Why Did Christ Come?

You know that he appeared in order to take away sins, and in him there is no sin. – 1 John 3:5

When we think about the Lord Jesus Christ and especially  about His death on that cross on Calvary’s hill, what is its purpose?  Is it just something about which we sentimentalise?  What does it represent to us?  We have to ask, Why was the Son of God born into this world as a baby in Bethlehem?  What is the meaning of the Incarnation?  Why did He ever leaves the courts of heaven and come in that way into this world?  Then, why did He spend His life as He did those first thirty years?  What is the meaning of His preaching and His teaching and His miracles?  What is the purpose of His life here on earth, and above all, why that cross?  Why this manifestation and demonstration; why the burial and the rising again and the appearance and the Ascension?  What is the explanation of it all?

That is the question that John answers here, and let me first put the answer in its negative form.  Our Lord did not only come to give us a revelation of God, though that is a part of the purpose.  He said, ‘He that hath seen me hath seen the Father’ (John 14:9), and we also read, ‘No man hath seen God at any time; the only begotten Son, which is in the bosom of the Father, he hath declared him’ (John 1:18).  But that is not all, though He has indeed revealed the Father and has come to do that.  In the same way, He has not only come to teach us about God.  There is incomparable teaching here, such as the world has never known before and has not known since, but He did not come only to do that.  There is also, of course, the example of His life, a matchless one, but He has not come only to give us an example of how we should live in this world.  He is not just a teacher or a moral exemplar; He has not come to give us some kind of picture as to the nature and being of God.  All that is there, but that is not the real reason, says John.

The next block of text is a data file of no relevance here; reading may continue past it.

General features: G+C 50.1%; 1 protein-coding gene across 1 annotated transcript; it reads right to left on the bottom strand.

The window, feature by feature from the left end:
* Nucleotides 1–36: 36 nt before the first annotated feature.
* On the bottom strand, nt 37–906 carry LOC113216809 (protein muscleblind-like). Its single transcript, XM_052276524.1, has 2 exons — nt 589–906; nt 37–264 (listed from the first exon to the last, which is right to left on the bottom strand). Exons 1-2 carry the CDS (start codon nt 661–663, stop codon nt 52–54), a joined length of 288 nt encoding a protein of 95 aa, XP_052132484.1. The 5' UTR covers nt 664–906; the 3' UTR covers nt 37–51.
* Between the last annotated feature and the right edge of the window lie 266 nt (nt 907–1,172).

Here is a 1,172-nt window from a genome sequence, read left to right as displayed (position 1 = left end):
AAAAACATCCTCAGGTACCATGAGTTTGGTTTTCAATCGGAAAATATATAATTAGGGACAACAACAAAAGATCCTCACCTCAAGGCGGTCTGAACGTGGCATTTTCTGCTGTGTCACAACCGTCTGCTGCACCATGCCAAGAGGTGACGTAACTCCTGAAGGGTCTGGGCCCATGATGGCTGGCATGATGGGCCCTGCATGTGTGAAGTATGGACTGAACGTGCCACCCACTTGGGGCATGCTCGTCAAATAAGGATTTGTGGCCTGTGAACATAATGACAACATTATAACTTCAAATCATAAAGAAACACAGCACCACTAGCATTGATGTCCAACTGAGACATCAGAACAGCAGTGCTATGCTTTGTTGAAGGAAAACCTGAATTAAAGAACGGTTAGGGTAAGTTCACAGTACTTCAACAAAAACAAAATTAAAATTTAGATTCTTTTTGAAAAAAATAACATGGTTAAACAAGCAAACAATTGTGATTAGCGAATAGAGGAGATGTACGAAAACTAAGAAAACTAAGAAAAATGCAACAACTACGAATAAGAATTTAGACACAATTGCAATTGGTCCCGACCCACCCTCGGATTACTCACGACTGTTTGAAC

He has really come, he says, because of our sins, because of the predicament and the position of men and women, because of this whole question of the law.  He has not come only to instruct us and to give us encouragement in our endeavor and a great example.  No, there is a fundamental problem at the back of it all, and that is our relationship to God in the light of God’s holy law.  We are under the law, and He has really come because of that.  ‘Ye know that he was manifested to take away our sins; and in him is no sin.’  So it is only as we understand this whole question of sin in terms of law that we can possibly understand why He came and especially why He ever went to that cruel death upon the cross.  He came, as the New Testament tells us everywhere, because in a sense He had to come if we were to be delivered.  He came because there was no other way whereby we could be redeemed and rescued. He came ‘to seek and to save that which was lost’ (Luke 19:10).  He came because of this whole question of what sin has done to us and the position in which it has landed us with respect to God and His holy law.

David Martyn Lloyd-Jones (1899-1981), Life in Christ, 309-10.

Page CXVI – How Deep the Father’s Love

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Filed under 1 John, Bible, Christian Thinking, Christology, Commentary, Cross, God, Gospel, Incarnation, Sin, Soteriology, Theology

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